Did Callas Give Birth to a Son by Onassis?

by Dr. Richard Copeman

Soon after the sudden death of Callas in 1977, rumours of a pregnancy by her lover Onassis emerged, but of a forced abortion rather than a birth. Those close to her could not believe that she would have done this, as she desperately wanted a child. She had investigations for infertility while married to Meneghini and was told she could not fall pregnant. Apparently her husband was not investigated for infertility, despite his age and never having fathered a child.

 After the fateful cruise with Onassis in 1959, and the consummation of their passion on 7th August her marriage was over. In 2000 the book “Greek Fire” by N Gage made the sensational claim that the resulting pregnancy ended in the birth of a son on 30th March 1960, by caesarean section at Clinica Dezza. Assuming the earliest date for conception on 7th August, the gestation would be 36 weeks, 1 month premature. In fact the baby died a few hours later, considerably more premature, judging by the only photograph of the dead boy taken by maid/companion Bruna. I would estimate it to be at least 3 months premature, and hence unviable even in the best facility of that time. Speaking as a physician with experience of Obstetrics, I cannot believe that a reputable surgeon would operate unless certain of the dates. There were no scans then, but an x-ray would have shown the maturity of the baby. To operate at that stage would be certain death for the infant, and a probable crime. For this reason, and the fact that she was still seen in public in early February 1960, without signs of pregnancy made me very suspicious of this scenario.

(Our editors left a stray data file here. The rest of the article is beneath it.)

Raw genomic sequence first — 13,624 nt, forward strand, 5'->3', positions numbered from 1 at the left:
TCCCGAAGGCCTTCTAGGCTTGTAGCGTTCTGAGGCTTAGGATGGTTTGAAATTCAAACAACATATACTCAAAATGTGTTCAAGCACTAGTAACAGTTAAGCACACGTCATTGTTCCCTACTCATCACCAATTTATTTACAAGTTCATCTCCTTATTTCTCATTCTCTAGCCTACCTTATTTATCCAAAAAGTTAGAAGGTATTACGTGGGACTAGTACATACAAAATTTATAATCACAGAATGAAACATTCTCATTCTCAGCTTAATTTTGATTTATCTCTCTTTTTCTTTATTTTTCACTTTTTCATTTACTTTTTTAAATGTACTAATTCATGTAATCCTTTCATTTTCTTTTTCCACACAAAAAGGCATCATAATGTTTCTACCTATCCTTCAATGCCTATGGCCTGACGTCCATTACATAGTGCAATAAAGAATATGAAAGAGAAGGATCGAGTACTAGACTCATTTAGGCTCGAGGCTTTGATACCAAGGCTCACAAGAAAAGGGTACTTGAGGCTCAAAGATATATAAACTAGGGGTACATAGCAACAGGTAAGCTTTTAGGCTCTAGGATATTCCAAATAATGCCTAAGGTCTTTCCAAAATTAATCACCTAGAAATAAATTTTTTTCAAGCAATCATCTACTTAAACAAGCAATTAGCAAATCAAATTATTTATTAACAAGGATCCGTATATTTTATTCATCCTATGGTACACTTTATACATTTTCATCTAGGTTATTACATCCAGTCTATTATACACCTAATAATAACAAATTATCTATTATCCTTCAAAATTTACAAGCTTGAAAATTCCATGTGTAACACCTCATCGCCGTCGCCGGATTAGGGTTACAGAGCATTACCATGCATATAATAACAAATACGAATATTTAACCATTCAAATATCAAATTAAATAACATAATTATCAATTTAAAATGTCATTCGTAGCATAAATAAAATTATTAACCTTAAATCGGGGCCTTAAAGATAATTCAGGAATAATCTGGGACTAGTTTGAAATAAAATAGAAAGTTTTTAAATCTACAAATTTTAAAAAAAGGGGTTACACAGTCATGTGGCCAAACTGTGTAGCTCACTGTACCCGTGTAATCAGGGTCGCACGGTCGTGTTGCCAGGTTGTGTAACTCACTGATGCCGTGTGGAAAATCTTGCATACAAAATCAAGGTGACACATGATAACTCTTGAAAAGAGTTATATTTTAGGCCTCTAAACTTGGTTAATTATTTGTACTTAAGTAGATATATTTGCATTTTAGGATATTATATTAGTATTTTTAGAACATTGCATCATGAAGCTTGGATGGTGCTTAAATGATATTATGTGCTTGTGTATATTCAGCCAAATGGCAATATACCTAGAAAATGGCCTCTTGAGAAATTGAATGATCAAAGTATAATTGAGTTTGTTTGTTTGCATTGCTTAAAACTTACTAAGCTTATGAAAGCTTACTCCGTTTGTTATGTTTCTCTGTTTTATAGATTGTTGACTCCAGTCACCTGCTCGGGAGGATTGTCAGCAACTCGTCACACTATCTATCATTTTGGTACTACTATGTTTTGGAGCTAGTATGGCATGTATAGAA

The fascinating memoirs of Ferruccio Mezzadri, Maria’s faithful driver and handyman, “Fate made me meet Maria Callas”, came out in 2018. It is in Italian, but is easy to read. I noticed, especially on page 55, a touching photo of Maria with a tiny baby belonging to a friend, and his comment that she was possibly thinking of the loss of her son Omero. This is the first time that confirmation of the birth of her son has been given by someone so close to her. On page 38, it is stated that on 30th March 1960, in her house in Milan (…in casa Callas…) Omero was born. The child died after a few hours, of respiratory failure, and was buried in Bresso cemetery. These facts are confirmed in documents filed in Milan, but no parents are named, presumably to avoid scandal.

 This revelation changes everything, and gives a plausible reason for a premature birth. It was presumably a spontaneous onset of premature labour, resulting in a rapid unplanned birth at home. She may then have been taken to the clinic where the baby died a few hours later. Such events are not so rare…. a similar problem occurred with Sophia Loren’s child. It also explains why a number of people claimed there was no operation scar, and why there were no apparent signs of pregnancy when she was seen in public on 5th February. I have a photo of her sitting next to La Scala manager Ghiringhelli at the Capitol theatre for “La Dolce Vita”. Perhaps she was only 4 or 5 months pregnant then, hence the signs could be disguised. That would mean on 30th March she would have been around 28 weeks pregnant; and the baby would be mature enough to survive for only a few hours.